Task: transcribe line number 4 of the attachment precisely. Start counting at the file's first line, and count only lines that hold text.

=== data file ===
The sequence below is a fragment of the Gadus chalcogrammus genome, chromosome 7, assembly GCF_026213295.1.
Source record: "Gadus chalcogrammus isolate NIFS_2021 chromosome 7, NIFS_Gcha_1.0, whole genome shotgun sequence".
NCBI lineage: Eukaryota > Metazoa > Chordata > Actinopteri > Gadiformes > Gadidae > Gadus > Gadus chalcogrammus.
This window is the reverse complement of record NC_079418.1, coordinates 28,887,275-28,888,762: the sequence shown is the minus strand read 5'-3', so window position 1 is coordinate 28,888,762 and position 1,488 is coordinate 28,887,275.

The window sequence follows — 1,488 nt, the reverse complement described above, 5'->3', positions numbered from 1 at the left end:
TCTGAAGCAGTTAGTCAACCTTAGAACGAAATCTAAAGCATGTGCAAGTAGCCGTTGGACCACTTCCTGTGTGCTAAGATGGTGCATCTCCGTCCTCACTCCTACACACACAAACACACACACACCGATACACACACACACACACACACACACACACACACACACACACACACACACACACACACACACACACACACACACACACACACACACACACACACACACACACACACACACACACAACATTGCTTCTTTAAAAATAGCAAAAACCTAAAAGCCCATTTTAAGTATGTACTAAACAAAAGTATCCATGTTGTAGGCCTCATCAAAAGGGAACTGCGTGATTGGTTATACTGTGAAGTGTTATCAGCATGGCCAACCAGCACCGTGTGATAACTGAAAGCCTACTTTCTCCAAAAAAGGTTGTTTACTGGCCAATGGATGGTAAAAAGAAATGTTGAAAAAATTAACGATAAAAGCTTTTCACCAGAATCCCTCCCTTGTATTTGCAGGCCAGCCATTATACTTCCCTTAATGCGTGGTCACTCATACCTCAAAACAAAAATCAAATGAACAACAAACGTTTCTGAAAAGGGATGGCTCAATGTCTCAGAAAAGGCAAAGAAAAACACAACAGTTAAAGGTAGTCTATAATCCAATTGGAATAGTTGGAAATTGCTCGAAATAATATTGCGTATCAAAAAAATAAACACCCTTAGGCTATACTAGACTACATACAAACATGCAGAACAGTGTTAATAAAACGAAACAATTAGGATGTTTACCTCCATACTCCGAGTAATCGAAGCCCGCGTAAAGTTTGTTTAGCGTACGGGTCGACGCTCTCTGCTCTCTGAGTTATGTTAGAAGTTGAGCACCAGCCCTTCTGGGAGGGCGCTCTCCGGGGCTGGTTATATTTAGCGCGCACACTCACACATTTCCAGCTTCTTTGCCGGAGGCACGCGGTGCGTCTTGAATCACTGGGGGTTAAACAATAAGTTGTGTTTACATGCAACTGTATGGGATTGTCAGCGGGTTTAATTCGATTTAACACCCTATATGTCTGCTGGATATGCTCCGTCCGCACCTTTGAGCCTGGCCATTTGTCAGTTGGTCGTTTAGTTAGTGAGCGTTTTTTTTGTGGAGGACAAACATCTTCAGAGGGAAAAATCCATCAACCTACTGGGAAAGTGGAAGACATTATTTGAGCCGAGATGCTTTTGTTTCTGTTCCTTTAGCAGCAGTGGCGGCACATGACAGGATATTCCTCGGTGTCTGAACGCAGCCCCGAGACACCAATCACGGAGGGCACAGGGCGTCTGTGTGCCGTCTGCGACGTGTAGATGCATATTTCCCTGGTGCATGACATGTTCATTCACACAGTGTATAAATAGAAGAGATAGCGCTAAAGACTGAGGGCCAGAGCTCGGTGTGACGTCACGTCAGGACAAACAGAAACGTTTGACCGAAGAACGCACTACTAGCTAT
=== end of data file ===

This window is the reverse complement of record NC_079418.1, coordinates 28,887,275-28,888,762: the sequence shown is the minus strand read 5'-3', so window position 1 is coordinate 28,888,762 and position 1,488 is coordinate 28,887,275.